Neurodegeneration with brain iron accumulation syndromes (NBIAS) [14 genes]
NBIAS stands for ‘neurodegeneration with brain iron accumulation syndromes’ and covers a series of heterogeneous, often overlapping entities whose main characteristic is the accumulation of iron in the brain. This accumulation is predominantly observed at the level of the basal ganglia (mainly in the globus pallidus, substantia nigra, and adjacent areas) on brain MRI (T2, spin-echo, and gradient echo sequences). One of its most frequent forms is pantothenate kinase-associated neurodegeneration (PKAN, formerly known as Hallervorden-Spatz syndrome), which is generally recognized on MRI by the ‘eye of the tiger’ sign (a hypointense area with a hyperintense center in the globus pallidus).
The prevalence of these syndromes is estimated at around 1-3 every 1,000,000 individuals. They present clinically as neurodegenerative diseases with movement disorders and pyramidal, cerebellar, autonomic, and eventually cognitive and psychiatric signs.
Several causative genes have been identified for NBIAS. These genes are included in our panel, whose diagnostic yield allows explaining approximately 65% of cases (Schneider et al., 2016). In order of importance, it is worth highlighting the following genes: PANK2 (35-50%), PLA2G6 (20%), C19orf12 (6-10%), and WDR45 (1-2%) (Gregory and Hayflick, 2014).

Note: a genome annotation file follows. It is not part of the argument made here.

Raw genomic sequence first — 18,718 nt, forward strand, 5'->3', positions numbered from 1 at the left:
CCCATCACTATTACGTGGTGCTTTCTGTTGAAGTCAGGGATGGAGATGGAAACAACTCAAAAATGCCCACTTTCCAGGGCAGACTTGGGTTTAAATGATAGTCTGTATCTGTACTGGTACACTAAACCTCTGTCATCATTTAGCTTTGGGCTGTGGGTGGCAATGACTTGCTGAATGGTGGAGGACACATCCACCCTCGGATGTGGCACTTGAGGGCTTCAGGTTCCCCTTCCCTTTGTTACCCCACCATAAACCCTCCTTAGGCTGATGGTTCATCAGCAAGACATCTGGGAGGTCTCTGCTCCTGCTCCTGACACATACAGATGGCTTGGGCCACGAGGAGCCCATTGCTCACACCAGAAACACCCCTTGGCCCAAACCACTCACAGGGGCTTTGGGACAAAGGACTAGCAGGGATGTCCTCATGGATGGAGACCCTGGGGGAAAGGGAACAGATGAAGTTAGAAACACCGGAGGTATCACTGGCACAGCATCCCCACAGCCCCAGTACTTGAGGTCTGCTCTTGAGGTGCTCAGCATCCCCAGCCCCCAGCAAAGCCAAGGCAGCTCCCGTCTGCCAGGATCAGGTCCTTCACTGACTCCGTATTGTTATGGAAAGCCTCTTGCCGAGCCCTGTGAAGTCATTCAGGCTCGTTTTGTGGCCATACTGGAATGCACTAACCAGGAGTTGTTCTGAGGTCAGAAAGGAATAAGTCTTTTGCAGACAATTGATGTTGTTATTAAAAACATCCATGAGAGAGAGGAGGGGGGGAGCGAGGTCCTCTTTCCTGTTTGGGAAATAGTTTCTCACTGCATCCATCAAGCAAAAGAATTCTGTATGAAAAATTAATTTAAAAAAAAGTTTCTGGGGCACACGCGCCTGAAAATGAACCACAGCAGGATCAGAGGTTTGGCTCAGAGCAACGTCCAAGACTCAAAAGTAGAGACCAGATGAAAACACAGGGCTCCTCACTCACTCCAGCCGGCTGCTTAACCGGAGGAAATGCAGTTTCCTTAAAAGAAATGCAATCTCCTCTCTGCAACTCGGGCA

Priority Genes : Genes where there is sufficient evidence (clinical and functional) to consider them associated with the disease; they are included in the clinical practice guidelines.
Secondary Genes: Genes related to the disease, but with a lower level of evidence or that constitute sporadic cases.
* Candidate Genes: Not enough evidence in humans, but potentially associated with the disease.
- Gregory A, Hayflick S. Neurodegeneration with Brain Iron Accumulation Disorders Overview. 2013 Feb 28 [updated 2014 Apr 24]. In: Pagon RA, Adam MP, Ardinger HH, Wallace SE, Amemiya A, Bean LJH, Bird TD, Ledbetter N, Mefford HC, Smith RJH, Stephens K, editors. GeneReviews® [Internet]. Seattle (WA): University of Washington, Seattle; 1993-2017.